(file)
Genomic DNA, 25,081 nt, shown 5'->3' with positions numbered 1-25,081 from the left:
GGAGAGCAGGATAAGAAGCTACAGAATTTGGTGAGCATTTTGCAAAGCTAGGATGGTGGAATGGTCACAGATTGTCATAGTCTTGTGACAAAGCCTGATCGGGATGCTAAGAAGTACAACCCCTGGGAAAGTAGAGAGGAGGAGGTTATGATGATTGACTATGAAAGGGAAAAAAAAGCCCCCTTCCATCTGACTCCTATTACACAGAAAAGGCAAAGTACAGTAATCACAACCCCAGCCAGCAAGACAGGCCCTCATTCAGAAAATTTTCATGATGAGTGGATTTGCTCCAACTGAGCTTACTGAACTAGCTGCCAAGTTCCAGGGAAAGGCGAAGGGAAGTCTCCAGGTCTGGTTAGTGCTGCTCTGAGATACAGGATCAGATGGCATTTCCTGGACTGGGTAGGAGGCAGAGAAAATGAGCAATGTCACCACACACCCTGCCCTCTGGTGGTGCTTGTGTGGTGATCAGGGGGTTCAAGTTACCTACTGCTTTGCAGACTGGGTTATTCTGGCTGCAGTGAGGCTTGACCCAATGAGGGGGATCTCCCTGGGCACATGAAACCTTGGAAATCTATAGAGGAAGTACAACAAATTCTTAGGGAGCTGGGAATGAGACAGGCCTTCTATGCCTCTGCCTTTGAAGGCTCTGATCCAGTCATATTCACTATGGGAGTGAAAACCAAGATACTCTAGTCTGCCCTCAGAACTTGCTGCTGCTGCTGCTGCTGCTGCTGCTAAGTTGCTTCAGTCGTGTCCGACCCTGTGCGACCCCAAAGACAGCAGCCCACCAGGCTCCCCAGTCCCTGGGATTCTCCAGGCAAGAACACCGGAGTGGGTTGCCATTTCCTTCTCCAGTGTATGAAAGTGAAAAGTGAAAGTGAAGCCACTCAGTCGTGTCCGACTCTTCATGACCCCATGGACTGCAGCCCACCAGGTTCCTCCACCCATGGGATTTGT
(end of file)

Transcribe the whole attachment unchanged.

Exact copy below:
Genomic DNA, 25,081 nt, shown 5'->3' with positions numbered 1-25,081 from the left:
GGAGAGCAGGATAAGAAGCTACAGAATTTGGTGAGCATTTTGCAAAGCTAGGATGGTGGAATGGTCACAGATTGTCATAGTCTTGTGACAAAGCCTGATCGGGATGCTAAGAAGTACAACCCCTGGGAAAGTAGAGAGGAGGAGGTTATGATGATTGACTATGAAAGGGAAAAAAAAGCCCCCTTCCATCTGACTCCTATTACACAGAAAAGGCAAAGTACAGTAATCACAACCCCAGCCAGCAAGACAGGCCCTCATTCAGAAAATTTTCATGATGAGTGGATTTGCTCCAACTGAGCTTACTGAACTAGCTGCCAAGTTCCAGGGAAAGGCGAAGGGAAGTCTCCAGGTCTGGTTAGTGCTGCTCTGAGATACAGGATCAGATGGCATTTCCTGGACTGGGTAGGAGGCAGAGAAAATGAGCAATGTCACCACACACCCTGCCCTCTGGTGGTGCTTGTGTGGTGATCAGGGGGTTCAAGTTACCTACTGCTTTGCAGACTGGGTTATTCTGGCTGCAGTGAGGCTTGACCCAATGAGGGGGATCTCCCTGGGCACATGAAACCTTGGAAATCTATAGAGGAAGTACAACAAATTCTTAGGGAGCTGGGAATGAGACAGGCCTTCTATGCCTCTGCCTTTGAAGGCTCTGATCCAGTCATATTCACTATGGGAGTGAAAACCAAGATACTCTAGTCTGCCCTCAGAACTTGCTGCTGCTGCTGCTGCTGCTGCTGCTAAGTTGCTTCAGTCGTGTCCGACCCTGTGCGACCCCAAAGACAGCAGCCCACCAGGCTCCCCAGTCCCTGGGATTCTCCAGGCAAGAACACCGGAGTGGGTTGCCATTTCCTTCTCCAGTGTATGAAAGTGAAAAGTGAAAGTGAAGCCACTCAGTCGTGTCCGACTCTTCATGACCCCATGGACTGCAGCCCACCAGGTTCCTCCACCCATGGGATTTGT